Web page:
living on borrowed time


living on borrowed time


  • not expected to live much longer.
  • to live after a point where it can be reasonably expected that you may have died.
  • to remain in a situation that no one really expected you to. 

Example Sentences

  1. He was told he only had three months left to live, so he is living on borrowed time now that it is four months later.
  2. His boss has not been happy with his performance for months. He is really living on borrowed time after this latest incident.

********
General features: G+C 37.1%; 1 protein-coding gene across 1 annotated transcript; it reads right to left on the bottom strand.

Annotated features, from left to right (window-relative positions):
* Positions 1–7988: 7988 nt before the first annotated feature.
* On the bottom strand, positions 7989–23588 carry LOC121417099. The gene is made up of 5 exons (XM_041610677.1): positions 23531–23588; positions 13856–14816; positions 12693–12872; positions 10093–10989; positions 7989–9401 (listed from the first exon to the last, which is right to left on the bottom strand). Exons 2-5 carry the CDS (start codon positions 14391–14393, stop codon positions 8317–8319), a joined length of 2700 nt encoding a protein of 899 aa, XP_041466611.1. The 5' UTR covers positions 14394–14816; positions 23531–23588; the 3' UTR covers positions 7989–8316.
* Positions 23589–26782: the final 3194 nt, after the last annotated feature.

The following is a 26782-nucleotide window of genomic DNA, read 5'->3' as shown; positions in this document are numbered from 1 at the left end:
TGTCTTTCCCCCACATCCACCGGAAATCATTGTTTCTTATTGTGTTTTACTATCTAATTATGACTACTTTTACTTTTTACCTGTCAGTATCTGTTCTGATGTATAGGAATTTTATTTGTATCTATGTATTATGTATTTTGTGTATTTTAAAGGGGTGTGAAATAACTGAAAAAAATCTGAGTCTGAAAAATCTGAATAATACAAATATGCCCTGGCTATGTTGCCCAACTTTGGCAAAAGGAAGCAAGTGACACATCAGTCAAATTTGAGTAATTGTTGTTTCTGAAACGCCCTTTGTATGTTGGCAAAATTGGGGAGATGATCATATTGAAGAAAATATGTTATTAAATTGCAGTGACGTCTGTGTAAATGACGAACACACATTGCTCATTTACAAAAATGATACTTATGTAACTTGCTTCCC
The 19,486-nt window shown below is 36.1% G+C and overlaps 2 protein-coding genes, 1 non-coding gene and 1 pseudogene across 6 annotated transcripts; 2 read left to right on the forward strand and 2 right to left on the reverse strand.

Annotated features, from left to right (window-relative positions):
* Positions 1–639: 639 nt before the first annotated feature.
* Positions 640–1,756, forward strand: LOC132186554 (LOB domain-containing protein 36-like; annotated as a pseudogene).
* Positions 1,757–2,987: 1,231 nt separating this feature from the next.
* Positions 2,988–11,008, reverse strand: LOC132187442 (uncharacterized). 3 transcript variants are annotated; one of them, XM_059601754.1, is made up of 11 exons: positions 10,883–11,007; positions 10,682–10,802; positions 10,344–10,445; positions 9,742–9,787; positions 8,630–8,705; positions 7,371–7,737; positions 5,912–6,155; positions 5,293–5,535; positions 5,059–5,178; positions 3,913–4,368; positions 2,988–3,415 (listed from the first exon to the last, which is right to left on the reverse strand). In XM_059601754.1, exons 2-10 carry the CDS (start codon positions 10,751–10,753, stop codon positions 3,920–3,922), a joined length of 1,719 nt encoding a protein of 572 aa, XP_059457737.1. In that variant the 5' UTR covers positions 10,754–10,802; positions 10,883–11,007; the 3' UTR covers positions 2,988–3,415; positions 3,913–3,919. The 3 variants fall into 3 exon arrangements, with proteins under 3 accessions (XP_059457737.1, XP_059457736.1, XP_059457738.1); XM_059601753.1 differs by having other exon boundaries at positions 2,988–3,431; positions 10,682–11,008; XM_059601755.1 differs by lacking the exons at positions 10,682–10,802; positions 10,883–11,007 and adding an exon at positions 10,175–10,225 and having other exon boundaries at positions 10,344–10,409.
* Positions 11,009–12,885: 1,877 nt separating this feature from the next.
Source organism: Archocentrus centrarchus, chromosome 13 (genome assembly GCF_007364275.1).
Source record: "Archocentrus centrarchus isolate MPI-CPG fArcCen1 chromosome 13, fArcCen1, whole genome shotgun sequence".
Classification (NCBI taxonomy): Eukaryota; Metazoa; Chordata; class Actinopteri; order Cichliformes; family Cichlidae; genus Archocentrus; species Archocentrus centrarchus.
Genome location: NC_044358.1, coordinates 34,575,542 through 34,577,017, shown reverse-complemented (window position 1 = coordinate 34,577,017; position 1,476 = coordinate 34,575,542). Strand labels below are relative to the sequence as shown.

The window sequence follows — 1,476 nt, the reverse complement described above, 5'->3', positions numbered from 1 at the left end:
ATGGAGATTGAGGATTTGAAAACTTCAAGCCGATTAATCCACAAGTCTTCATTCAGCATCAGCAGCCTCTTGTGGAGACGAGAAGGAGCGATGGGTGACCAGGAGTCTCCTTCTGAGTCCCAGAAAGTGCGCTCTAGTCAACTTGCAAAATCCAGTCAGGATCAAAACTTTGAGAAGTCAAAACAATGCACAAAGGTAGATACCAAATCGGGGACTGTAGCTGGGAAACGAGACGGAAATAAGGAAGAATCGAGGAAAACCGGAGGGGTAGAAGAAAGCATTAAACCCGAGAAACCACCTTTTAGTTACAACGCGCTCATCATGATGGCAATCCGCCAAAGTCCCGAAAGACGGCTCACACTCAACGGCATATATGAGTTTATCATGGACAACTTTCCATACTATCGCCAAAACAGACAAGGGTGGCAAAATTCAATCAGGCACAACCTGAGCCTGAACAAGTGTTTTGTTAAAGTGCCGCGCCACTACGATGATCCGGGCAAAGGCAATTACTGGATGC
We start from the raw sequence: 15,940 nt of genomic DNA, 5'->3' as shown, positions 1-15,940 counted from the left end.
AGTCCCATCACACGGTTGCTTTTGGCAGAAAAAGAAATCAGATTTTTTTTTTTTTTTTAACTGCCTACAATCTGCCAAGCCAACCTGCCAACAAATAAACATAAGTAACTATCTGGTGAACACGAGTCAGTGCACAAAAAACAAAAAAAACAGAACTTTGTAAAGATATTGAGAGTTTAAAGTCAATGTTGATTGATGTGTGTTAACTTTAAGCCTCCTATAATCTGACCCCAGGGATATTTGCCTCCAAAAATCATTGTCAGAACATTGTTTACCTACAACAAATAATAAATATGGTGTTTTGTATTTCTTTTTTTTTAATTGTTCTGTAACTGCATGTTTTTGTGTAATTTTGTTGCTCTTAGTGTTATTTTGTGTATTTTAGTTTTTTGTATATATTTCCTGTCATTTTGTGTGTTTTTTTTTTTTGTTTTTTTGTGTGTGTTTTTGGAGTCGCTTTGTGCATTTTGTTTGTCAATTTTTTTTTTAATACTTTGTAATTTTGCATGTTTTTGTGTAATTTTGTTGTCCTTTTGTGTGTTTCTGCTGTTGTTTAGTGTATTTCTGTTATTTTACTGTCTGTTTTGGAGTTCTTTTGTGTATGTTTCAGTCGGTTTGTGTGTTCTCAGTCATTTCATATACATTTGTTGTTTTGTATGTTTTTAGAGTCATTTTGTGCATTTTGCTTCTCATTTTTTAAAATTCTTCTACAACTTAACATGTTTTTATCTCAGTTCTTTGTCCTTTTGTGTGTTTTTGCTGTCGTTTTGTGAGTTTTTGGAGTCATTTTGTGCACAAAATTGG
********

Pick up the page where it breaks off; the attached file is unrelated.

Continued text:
3. The big Hollywood star is suffering from a serious illness and is now living on borrowed time.


The phrase “borrowed time” has its origins in 17th century England. The first eleven days of May used to belong to April in the old-style calendar, and these were often referred to as “borrowed days.” This did not refer to death, though, and the phrase did not have the same meaning as it does now. 

The first use of the phrase as we know it today seems to have come in the 19th century. By the 1880s, the phrase was being used in the USA and Great Britain. It appears in books such as The Indiana Progress and The English Dialect Dictionary. It began to be widely used amongst the populations of these countries around this time, and it is still in use almost 150 years later.

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